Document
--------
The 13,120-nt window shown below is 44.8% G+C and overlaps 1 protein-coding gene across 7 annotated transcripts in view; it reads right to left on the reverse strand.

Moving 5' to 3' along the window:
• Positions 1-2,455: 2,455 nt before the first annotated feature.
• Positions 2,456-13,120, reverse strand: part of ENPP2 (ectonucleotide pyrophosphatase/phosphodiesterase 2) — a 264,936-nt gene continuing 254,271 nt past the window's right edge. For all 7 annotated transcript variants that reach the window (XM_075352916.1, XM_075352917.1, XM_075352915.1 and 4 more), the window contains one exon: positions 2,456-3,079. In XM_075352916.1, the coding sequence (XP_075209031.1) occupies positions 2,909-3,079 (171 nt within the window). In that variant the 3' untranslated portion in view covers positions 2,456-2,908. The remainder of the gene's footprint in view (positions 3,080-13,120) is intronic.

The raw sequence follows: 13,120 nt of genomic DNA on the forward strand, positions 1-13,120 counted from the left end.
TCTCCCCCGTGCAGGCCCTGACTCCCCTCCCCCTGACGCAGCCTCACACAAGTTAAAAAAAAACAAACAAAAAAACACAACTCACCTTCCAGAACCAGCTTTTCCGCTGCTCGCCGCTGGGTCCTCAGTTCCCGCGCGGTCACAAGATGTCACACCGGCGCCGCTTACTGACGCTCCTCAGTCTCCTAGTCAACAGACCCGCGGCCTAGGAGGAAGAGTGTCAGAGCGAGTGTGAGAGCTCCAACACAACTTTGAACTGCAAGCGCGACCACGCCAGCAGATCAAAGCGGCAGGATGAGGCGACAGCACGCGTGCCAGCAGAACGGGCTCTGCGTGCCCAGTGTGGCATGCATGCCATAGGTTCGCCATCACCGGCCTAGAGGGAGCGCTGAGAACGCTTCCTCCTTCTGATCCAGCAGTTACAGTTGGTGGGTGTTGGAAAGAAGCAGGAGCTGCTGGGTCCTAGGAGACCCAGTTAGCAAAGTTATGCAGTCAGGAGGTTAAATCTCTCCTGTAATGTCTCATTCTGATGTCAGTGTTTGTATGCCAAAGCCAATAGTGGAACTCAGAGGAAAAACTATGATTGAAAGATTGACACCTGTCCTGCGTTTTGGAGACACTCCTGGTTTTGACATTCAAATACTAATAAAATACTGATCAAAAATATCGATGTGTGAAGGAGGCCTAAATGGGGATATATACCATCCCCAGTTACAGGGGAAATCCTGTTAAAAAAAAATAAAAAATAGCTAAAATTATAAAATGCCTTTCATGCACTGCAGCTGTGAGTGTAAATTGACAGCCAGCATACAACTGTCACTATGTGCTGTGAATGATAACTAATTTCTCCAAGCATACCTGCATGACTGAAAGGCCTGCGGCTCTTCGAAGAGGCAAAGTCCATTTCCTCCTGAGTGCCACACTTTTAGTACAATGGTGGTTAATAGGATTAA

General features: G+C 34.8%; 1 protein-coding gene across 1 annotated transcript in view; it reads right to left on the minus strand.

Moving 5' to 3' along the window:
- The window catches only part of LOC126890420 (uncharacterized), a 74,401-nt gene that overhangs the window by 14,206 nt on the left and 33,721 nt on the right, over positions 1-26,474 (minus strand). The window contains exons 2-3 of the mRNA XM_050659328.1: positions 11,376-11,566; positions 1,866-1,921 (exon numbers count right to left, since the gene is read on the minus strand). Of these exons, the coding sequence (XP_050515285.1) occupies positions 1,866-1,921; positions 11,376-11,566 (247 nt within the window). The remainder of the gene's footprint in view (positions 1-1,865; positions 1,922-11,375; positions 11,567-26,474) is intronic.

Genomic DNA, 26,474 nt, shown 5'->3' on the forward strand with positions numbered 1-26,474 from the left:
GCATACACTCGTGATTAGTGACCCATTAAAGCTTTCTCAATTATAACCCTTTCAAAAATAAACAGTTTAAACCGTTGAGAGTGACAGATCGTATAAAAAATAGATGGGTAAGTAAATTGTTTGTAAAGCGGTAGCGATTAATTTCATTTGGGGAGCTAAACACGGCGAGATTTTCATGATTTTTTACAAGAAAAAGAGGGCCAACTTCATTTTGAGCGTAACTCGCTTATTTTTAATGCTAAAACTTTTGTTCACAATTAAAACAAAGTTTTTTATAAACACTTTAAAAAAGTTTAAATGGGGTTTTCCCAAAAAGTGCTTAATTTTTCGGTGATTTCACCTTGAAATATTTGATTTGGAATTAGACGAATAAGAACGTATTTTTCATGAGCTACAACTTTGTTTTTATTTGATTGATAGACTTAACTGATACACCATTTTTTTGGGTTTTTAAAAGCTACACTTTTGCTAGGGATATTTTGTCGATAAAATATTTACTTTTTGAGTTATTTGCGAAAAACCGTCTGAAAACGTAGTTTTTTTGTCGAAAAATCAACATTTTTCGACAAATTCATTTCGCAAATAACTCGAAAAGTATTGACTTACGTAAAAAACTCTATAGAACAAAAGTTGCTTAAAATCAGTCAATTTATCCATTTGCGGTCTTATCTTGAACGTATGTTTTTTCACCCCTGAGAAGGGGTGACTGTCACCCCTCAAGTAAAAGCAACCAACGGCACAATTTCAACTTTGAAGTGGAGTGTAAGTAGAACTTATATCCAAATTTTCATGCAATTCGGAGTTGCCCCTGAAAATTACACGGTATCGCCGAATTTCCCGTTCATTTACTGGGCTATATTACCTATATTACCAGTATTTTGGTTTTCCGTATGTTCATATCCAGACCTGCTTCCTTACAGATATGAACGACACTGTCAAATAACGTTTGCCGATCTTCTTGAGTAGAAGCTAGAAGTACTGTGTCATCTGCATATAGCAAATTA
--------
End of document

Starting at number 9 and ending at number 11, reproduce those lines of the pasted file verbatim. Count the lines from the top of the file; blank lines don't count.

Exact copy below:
- The window catches only part of LOC126890420 (uncharacterized), a 74,401-nt gene that overhangs the window by 14,206 nt on the left and 33,721 nt on the right, over positions 1-26,474 (minus strand). The window contains exons 2-3 of the mRNA XM_050659328.1: positions 11,376-11,566; positions 1,866-1,921 (exon numbers count right to left, since the gene is read on the minus strand). Of these exons, the coding sequence (XP_050515285.1) occupies positions 1,866-1,921; positions 11,376-11,566 (247 nt within the window). The remainder of the gene's footprint in view (positions 1-1,865; positions 1,922-11,375; positions 11,567-26,474) is intronic.

Genomic DNA, 26,474 nt, shown 5'->3' on the forward strand with positions numbered 1-26,474 from the left:
GCATACACTCGTGATTAGTGACCCATTAAAGCTTTCTCAATTATAACCCTTTCAAAAATAAACAGTTTAAACCGTTGAGAGTGACAGATCGTATAAAAAATAGATGGGTAAGTAAATTGTTTGTAAAGCGGTAGCGATTAATTTCATTTGGGGAGCTAAACACGGCGAGATTTTCATGATTTTTTACAAGAAAAAGAGGGCCAACTTCATTTTGAGCGTAACTCGCTTATTTTTAATGCTAAAACTTTTGTTCACAATTAAAACAAAGTTTTTTATAAACACTTTAAAAAAGTTTAAATGGGGTTTTCCCAAAAAGTGCTTAATTTTTCGGTGATTTCACCTTGAAATATTTGATTTGGAATTAGACGAATAAGAACGTATTTTTCATGAGCTACAACTTTGTTTTTATTTGATTGATAGACTTAACTGATACACCATTTTTTTGGGTTTTTAAAAGCTACACTTTTGCTAGGGATATTTTGTCGATAAAATATTTACTTTTTGAGTTATTTGCGAAAAACCGTCTGAAAACGTAGTTTTTTTGTCGAAAAATCAACATTTTTCGACAAATTCATTTCGCAAATAACTCGAAAAGTATTGACTTACGTAAAAAACTCTATAGAACAAAAGTTGCTTAAAATCAGTCAATTTATCCATTTGCGGTCTTATCTTGAACGTATGTTTTTTCACCCCTGAGAAGGGGTGACTGTCACCCCTCAAGTAAAAGCAACCAACGGCACAATTTCAACTTTGAAGTGGAGTGTAAGTAGAACTTATATCCAAATTTTCATGCAATTCGGAGTTGCCCCTGAAAATTACACGGTATCGCCGAATTTCCCGTTCATTTACTGGGCTATATTACCTATATTACCAGTATTTTGGTTTTCCGTATGTTCATATCCAGACCTGCTTCCTTACAGATATGAACGACACTGTCAAATAACGTTTGCCGATCTTCTTGAGTAGAAGCTAGAAGTACTGTGTCATCTGCATATAGCAAATTA